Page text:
Review: A Place Called Winter by Patrick Gale

March 28, 2016 Historical Fiction, Review 1

I received this book for free from the publisher in exchange for an honest review. This does not affect my opinion of the book or the content of my review.

Review: A Place Called Winter by Patrick GaleA Place Called Winter by Patrick Gale
Published by Grand Central Publishing on March 22, 2016
Genres: Historical Fiction
Pages: 384
Format: Paperback
Source: the publisher
Jack and Harry Crane are the only surviving members of the Crane family, after their often absent and quite distant father passes away.  The brothers now find themselves to be quite in demand as wealthy, desirable and eligible young bachelors. Close-knit, their personalities couldn't be any different.  Jack is outgoing and social, and follows his passion for the care of animals and becomes a veterinarian.  Harry, the eldest of the two and therefore responsible for administering the family legacy, is far more reserved.

Harry follows what is expected of him and marries and fathers a daughter.  Yet his world somehow feels empty, despite his life of leisure.  A night out on the town changes his world dramatically, and he finds himself involved in a relationship with another man. Despite their attempts to keep the relationship secret, one slip-up reveals all.  In an attempt to save the reputation of his wife and daughter, Harry agrees to leave them behind in London, giving up all to forge a new life on the undeveloped prairie of Canada.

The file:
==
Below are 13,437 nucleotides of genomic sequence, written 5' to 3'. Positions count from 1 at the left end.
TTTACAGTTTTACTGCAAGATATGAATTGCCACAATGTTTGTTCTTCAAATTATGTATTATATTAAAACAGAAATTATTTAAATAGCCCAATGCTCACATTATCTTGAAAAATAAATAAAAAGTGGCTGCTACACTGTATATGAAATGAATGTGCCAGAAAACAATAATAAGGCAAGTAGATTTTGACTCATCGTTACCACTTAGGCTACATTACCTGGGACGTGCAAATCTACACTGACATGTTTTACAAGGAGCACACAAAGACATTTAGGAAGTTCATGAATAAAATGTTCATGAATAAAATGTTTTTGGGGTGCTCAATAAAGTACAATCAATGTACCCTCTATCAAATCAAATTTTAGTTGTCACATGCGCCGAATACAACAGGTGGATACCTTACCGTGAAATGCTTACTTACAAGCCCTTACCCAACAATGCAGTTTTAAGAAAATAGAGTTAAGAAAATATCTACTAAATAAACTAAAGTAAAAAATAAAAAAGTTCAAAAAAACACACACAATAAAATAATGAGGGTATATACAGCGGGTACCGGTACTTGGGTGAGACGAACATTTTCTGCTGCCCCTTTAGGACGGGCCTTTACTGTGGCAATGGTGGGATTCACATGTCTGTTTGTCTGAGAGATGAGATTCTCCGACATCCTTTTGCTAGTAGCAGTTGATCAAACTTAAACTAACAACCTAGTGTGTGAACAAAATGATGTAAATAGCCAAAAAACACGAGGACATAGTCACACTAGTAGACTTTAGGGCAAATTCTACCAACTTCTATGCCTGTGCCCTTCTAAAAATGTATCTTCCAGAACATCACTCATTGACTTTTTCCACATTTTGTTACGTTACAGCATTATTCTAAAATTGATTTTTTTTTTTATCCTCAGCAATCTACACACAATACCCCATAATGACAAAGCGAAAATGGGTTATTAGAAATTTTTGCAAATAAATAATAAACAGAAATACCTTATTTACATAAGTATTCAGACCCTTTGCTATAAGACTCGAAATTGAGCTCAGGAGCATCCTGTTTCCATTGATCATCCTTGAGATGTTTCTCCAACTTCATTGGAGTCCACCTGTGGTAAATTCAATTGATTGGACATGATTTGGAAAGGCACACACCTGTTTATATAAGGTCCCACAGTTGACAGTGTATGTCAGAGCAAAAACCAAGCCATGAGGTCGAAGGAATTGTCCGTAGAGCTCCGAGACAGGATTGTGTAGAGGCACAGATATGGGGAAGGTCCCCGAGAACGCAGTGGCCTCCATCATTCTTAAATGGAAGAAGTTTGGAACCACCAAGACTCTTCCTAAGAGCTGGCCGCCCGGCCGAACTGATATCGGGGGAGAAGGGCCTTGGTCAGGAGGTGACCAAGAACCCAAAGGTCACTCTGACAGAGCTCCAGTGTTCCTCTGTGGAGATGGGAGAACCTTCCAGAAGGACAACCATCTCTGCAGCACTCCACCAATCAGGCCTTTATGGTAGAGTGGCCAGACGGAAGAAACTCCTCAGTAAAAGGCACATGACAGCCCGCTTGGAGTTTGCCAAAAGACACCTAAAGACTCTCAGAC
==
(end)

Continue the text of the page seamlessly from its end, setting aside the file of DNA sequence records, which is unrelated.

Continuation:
The challenges of this new life begin during the journey, which is both physically and mentally tolling. A stranger to this new world, Harry carries the burden not only of his "banishment" but of the physical demands of creating a new homestead.

This novel took my breath away.  So beautifully written, incredibly captivating from the start, I quickly found myself immersed in Harry’s journey.  This epic novel alternates between time periods, from Harry’s youth and adulthood to years later, when Harry is a patient at a mental hospital.   Faced with endless challenges throughout his life, Harry struggles to balance what society expects of him and what he expects of himself.

The publisher’s summary hints at this, but a large portion of Harry’s turmoil revolves around his sexuality.  Though he did what he believe society expected (married, fathered a child), he couldn’t banish or repress his sexuality. One can guess, but based on the time period, homosexuality was viewed as a mental illness, people who allowed themselves to “succumb” to these feelings were institutionalized.  Though he attempted to resist them, doing so would only deny himself of his true identity.  The struggles he faced in doing so were completely heartbreaking.

This is one of those epic novels that demands all your free time, completely captivating both your mind and your soul. Harry’s journey is not only a physical one, but emotional and mental as well. It was heartbreaking to see how he was treated, realizing, horrified, that feelings about homosexuality haven’t evolved that much over time. Society still often treats homosexuals as deviants, unable to have the same rights as heterosexuals.

While Harry’s sexuality is a key aspect of this novel, it isn’t the only theme. The exploration of Canada’s vast land, at this point not yet settled, plays a key role as well.  The journey these early settlers took was demanding, many not surviving the isolation or drastic and severe weather conditions.  Hardships were a many, burdens weighed quite heavily on Harry’s shoulders.

The inspiration for this novel came from Gale’s own ancestry, a family mystery that plagued Patrick for a large portion of his life.  He became obsessed with uncovering the truth. You can read more about it here.

All in all, this is an incredibly tremendous novel that I won’t soon forget. Highly, highly recommended.

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